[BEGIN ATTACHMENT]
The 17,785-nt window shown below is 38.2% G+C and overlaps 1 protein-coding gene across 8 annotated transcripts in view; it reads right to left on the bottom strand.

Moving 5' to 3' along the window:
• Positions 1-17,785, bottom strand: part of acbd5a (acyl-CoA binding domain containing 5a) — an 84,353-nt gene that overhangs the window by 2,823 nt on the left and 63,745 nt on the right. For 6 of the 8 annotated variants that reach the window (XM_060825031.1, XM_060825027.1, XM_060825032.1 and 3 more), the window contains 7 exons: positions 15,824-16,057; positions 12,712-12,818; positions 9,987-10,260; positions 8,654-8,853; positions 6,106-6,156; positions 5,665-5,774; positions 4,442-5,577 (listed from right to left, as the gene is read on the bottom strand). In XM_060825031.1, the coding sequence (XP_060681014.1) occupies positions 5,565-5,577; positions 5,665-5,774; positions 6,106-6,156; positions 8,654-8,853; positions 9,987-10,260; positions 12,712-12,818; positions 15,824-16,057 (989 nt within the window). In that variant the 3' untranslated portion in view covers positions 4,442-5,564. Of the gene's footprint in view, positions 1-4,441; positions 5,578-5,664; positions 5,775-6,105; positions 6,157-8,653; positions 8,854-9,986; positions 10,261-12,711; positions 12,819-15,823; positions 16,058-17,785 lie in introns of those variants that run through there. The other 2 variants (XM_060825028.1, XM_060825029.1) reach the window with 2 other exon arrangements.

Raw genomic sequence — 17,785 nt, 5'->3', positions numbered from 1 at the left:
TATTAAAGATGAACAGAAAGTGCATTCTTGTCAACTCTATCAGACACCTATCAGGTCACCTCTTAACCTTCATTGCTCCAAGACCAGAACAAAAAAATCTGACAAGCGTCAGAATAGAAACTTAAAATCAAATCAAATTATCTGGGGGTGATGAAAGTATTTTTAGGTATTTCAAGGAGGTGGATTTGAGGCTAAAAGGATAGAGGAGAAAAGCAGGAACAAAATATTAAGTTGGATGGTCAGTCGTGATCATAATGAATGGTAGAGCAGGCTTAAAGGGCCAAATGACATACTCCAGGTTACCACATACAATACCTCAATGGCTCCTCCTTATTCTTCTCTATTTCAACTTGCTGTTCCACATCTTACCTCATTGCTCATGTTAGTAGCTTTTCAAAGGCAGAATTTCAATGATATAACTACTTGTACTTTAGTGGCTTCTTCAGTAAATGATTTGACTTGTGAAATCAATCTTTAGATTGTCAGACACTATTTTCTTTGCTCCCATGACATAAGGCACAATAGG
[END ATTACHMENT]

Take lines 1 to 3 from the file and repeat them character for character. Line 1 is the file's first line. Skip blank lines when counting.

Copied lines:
The 17,785-nt window shown below is 38.2% G+C and overlaps 1 protein-coding gene across 8 annotated transcripts in view; it reads right to left on the bottom strand.

Moving 5' to 3' along the window:
• Positions 1-17,785, bottom strand: part of acbd5a (acyl-CoA binding domain containing 5a) — an 84,353-nt gene that overhangs the window by 2,823 nt on the left and 63,745 nt on the right. For 6 of the 8 annotated variants that reach the window (XM_060825031.1, XM_060825027.1, XM_060825032.1 and 3 more), the window contains 7 exons: positions 15,824-16,057; positions 12,712-12,818; positions 9,987-10,260; positions 8,654-8,853; positions 6,106-6,156; positions 5,665-5,774; positions 4,442-5,577 (listed from right to left, as the gene is read on the bottom strand). In XM_060825031.1, the coding sequence (XP_060681014.1) occupies positions 5,565-5,577; positions 5,665-5,774; positions 6,106-6,156; positions 8,654-8,853; positions 9,987-10,260; positions 12,712-12,818; positions 15,824-16,057 (989 nt within the window). In that variant the 3' untranslated portion in view covers positions 4,442-5,564. Of the gene's footprint in view, positions 1-4,441; positions 5,578-5,664; positions 5,775-6,105; positions 6,157-8,653; positions 8,854-9,986; positions 10,261-12,711; positions 12,819-15,823; positions 16,058-17,785 lie in introns of those variants that run through there. The other 2 variants (XM_060825028.1, XM_060825029.1) reach the window with 2 other exon arrangements.